A prototype RADAR flashlight that can detect a human's presence through walls and doors should one day make law-enforcement officers' jobs safer. The patent-pending device uses a radar and a specialized signal processor to detect movement by discerning respiration from up to 3m away. No physical connection exists between the subject and radar. The development is part of a family of technologies that also detects heartbeat, according to Gene Greneker, a principal research scientist at the Georgia Tech Research Institute (GTRI). "Based on respiration signature alone, the flashlight allows us to detect a stationary individual behind a solid wooden door, or standing four feet behind an eight-inch block wall," Greneker explains. The device uses a narrow radar beam of about 15 to 20 degrees to detect body movement generated by breathing. E-mail email@example.com,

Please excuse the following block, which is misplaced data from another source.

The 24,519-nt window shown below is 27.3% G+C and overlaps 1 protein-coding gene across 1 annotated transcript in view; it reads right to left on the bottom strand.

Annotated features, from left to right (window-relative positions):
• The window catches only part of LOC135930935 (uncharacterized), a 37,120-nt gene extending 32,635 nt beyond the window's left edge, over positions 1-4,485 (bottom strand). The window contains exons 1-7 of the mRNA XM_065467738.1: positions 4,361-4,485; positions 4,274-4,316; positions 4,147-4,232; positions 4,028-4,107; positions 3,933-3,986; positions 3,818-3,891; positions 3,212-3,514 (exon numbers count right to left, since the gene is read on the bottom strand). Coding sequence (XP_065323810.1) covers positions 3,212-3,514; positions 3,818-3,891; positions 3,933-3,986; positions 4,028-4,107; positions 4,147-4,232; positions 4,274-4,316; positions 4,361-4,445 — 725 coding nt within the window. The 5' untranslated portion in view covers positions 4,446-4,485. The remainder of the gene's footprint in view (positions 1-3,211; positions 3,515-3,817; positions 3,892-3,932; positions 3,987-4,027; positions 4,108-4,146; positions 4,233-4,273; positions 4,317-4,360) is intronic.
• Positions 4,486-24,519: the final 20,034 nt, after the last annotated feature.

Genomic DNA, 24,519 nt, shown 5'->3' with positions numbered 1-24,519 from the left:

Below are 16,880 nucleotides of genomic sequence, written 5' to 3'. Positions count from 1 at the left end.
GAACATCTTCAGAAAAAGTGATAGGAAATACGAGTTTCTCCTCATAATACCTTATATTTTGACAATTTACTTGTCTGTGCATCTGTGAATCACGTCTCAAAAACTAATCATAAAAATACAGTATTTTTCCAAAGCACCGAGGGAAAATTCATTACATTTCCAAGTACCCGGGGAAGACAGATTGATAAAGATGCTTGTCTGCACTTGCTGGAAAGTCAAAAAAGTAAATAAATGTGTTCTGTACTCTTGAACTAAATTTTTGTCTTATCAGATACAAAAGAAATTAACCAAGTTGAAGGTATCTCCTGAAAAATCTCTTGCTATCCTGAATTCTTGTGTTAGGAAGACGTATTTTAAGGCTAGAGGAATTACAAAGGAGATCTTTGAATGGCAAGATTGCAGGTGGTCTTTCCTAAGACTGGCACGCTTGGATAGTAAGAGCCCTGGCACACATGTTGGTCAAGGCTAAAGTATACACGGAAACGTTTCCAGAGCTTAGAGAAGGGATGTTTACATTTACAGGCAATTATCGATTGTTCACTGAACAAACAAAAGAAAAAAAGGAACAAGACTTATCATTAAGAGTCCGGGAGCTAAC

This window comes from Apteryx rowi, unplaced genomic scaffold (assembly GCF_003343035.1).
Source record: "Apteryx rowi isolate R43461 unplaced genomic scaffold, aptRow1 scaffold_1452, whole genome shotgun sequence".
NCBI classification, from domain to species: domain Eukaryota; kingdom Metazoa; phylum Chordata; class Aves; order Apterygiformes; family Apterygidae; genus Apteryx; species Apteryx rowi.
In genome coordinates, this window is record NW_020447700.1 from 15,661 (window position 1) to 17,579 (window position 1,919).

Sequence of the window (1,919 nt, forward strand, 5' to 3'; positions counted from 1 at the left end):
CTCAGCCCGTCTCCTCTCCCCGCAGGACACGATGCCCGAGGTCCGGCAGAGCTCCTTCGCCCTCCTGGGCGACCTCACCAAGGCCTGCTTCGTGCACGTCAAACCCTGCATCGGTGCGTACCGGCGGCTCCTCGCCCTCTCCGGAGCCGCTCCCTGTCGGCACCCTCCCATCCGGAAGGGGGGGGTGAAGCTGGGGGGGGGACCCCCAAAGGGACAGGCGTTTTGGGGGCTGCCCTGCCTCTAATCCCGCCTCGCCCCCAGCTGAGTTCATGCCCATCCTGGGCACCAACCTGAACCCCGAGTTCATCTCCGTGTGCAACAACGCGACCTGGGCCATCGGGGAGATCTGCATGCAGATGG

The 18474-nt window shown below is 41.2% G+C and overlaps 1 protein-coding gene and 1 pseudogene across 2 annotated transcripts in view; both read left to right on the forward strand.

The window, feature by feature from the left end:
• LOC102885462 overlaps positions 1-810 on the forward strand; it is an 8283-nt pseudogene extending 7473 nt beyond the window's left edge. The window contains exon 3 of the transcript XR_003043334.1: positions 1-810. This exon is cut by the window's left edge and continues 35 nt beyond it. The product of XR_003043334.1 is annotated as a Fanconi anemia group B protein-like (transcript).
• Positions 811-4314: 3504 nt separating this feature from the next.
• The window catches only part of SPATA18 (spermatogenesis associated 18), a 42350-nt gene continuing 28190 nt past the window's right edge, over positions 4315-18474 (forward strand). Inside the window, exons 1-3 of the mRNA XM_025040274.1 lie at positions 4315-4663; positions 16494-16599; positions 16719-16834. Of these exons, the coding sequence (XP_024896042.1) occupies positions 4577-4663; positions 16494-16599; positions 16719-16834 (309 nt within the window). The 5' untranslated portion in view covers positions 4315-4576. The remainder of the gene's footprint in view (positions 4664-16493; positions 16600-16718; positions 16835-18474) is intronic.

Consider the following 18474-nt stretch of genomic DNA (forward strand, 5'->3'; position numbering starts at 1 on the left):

Researchers working with additive manufacturing have said multimaterial techniques will allow industry “to fabricate materials with combinations of density, strength, and thermal expansion that do not exist [yet].”
The term "multiphysics" is used to describe the simulation of multiple types of physics and their influence on one another -- for example, the investigation of the behavior of a chemical in liquid form will involve both chemistry and fluid dynamics.
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